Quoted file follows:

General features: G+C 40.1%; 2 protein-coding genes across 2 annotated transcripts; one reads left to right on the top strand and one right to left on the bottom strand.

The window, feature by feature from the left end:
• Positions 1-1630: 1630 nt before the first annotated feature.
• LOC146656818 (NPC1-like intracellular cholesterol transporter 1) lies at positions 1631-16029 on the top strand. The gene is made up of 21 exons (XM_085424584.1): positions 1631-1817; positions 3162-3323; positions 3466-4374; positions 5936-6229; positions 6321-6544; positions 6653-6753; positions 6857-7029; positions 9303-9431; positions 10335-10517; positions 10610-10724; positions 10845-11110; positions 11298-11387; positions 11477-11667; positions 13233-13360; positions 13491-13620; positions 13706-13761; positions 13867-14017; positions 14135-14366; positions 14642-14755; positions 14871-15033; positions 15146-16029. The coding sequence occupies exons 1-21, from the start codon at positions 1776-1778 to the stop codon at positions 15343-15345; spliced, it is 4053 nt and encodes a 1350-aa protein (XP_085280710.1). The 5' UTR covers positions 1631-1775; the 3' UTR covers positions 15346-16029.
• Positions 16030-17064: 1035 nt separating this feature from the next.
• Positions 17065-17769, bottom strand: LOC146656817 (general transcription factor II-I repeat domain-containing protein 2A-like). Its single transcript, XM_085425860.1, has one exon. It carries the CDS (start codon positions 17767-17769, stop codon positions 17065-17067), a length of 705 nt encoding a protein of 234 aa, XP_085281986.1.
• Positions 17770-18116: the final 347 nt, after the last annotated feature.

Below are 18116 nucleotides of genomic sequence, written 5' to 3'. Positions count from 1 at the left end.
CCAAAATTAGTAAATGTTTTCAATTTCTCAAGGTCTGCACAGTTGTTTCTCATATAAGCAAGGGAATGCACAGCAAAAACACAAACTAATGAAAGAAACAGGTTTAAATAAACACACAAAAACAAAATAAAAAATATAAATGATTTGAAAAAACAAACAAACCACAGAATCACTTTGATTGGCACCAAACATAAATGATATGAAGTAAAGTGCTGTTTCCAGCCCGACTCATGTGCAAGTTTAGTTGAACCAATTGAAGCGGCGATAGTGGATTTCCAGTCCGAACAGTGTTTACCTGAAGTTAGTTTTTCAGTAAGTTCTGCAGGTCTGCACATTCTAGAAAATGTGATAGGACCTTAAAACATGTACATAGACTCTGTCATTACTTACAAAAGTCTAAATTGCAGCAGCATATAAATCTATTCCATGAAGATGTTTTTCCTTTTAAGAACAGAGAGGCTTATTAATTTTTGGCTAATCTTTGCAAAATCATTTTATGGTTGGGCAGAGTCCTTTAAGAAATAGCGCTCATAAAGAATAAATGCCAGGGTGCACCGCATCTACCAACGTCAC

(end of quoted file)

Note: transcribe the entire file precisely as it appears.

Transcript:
General features: G+C 40.1%; 2 protein-coding genes across 2 annotated transcripts; one reads left to right on the top strand and one right to left on the bottom strand.

The window, feature by feature from the left end:
• Positions 1-1630: 1630 nt before the first annotated feature.
• LOC146656818 (NPC1-like intracellular cholesterol transporter 1) lies at positions 1631-16029 on the top strand. The gene is made up of 21 exons (XM_085424584.1): positions 1631-1817; positions 3162-3323; positions 3466-4374; positions 5936-6229; positions 6321-6544; positions 6653-6753; positions 6857-7029; positions 9303-9431; positions 10335-10517; positions 10610-10724; positions 10845-11110; positions 11298-11387; positions 11477-11667; positions 13233-13360; positions 13491-13620; positions 13706-13761; positions 13867-14017; positions 14135-14366; positions 14642-14755; positions 14871-15033; positions 15146-16029. The coding sequence occupies exons 1-21, from the start codon at positions 1776-1778 to the stop codon at positions 15343-15345; spliced, it is 4053 nt and encodes a 1350-aa protein (XP_085280710.1). The 5' UTR covers positions 1631-1775; the 3' UTR covers positions 15346-16029.
• Positions 16030-17064: 1035 nt separating this feature from the next.
• Positions 17065-17769, bottom strand: LOC146656817 (general transcription factor II-I repeat domain-containing protein 2A-like). Its single transcript, XM_085425860.1, has one exon. It carries the CDS (start codon positions 17767-17769, stop codon positions 17065-17067), a length of 705 nt encoding a protein of 234 aa, XP_085281986.1.
• Positions 17770-18116: the final 347 nt, after the last annotated feature.

Below are 18116 nucleotides of genomic sequence, written 5' to 3'. Positions count from 1 at the left end.
CCAAAATTAGTAAATGTTTTCAATTTCTCAAGGTCTGCACAGTTGTTTCTCATATAAGCAAGGGAATGCACAGCAAAAACACAAACTAATGAAAGAAACAGGTTTAAATAAACACACAAAAACAAAATAAAAAATATAAATGATTTGAAAAAACAAACAAACCACAGAATCACTTTGATTGGCACCAAACATAAATGATATGAAGTAAAGTGCTGTTTCCAGCCCGACTCATGTGCAAGTTTAGTTGAACCAATTGAAGCGGCGATAGTGGATTTCCAGTCCGAACAGTGTTTACCTGAAGTTAGTTTTTCAGTAAGTTCTGCAGGTCTGCACATTCTAGAAAATGTGATAGGACCTTAAAACATGTACATAGACTCTGTCATTACTTACAAAAGTCTAAATTGCAGCAGCATATAAATCTATTCCATGAAGATGTTTTTCCTTTTAAGAACAGAGAGGCTTATTAATTTTTGGCTAATCTTTGCAAAATCATTTTATGGTTGGGCAGAGTCCTTTAAGAAATAGCGCTCATAAAGAATAAATGCCAGGGTGCACCGCATCTACCAACGTCAC